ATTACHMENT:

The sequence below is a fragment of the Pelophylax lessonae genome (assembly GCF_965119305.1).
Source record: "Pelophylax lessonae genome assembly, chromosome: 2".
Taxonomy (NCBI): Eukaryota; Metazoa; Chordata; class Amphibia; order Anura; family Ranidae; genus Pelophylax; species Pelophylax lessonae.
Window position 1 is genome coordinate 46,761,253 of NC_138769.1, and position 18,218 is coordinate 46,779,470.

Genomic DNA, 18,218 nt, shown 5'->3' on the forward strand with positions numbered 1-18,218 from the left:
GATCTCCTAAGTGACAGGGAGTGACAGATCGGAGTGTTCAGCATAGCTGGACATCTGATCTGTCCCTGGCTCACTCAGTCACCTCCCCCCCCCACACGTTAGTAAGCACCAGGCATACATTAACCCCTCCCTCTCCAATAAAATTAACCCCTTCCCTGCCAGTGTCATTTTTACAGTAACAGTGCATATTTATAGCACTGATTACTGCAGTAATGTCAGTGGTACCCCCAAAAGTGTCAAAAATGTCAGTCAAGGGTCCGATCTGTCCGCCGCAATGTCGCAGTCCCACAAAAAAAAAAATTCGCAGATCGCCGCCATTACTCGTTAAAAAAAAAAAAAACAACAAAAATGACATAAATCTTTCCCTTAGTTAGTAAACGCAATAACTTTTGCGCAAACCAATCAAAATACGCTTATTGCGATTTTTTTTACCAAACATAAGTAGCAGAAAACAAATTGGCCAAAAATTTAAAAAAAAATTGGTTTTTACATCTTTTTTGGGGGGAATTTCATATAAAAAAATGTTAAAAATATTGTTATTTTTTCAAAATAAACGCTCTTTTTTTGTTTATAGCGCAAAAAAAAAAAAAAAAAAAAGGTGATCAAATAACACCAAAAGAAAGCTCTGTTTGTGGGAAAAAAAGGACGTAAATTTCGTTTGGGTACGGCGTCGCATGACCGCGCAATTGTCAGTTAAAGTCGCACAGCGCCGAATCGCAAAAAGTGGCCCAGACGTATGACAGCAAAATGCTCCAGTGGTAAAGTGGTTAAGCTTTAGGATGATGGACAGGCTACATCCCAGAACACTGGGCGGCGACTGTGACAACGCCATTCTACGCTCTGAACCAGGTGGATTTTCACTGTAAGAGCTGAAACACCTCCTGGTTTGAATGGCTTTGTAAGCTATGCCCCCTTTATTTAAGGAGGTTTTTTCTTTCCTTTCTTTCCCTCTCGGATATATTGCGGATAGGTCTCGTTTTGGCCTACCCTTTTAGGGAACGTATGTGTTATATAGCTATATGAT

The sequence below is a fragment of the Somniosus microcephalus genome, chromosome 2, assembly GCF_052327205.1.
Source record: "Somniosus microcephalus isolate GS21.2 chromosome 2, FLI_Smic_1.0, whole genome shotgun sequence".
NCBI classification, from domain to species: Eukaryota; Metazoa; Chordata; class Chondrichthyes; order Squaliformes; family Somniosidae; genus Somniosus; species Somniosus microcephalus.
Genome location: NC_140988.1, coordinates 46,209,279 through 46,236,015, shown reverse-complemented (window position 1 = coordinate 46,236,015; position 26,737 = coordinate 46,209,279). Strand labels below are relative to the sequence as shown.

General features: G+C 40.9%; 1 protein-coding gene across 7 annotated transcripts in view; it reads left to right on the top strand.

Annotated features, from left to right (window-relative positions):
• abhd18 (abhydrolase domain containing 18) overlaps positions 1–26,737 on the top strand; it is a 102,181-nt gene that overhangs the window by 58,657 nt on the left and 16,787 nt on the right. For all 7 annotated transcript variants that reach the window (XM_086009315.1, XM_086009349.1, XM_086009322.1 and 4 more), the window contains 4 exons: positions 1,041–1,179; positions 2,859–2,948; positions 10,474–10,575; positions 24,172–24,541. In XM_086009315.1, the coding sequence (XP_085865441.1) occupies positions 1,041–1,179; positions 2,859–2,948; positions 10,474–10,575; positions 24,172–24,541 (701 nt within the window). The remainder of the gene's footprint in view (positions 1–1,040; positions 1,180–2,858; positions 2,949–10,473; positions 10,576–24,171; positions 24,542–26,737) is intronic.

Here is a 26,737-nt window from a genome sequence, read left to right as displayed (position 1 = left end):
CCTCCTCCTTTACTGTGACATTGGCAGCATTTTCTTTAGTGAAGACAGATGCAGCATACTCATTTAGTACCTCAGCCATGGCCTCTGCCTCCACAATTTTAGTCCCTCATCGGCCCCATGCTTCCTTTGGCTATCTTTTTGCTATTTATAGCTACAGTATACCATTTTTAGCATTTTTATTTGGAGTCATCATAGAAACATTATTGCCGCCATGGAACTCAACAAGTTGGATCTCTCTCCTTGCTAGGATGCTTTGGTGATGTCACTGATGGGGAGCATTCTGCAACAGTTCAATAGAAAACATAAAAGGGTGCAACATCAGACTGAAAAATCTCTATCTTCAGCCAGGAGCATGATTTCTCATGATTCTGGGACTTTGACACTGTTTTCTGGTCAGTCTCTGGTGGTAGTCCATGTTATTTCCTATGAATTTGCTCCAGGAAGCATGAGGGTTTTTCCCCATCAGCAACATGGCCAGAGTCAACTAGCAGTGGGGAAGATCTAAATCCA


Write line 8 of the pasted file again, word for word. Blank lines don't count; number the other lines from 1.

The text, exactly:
Source record: "Somniosus microcephalus isolate GS21.2 chromosome 2, FLI_Smic_1.0, whole genome shotgun sequence".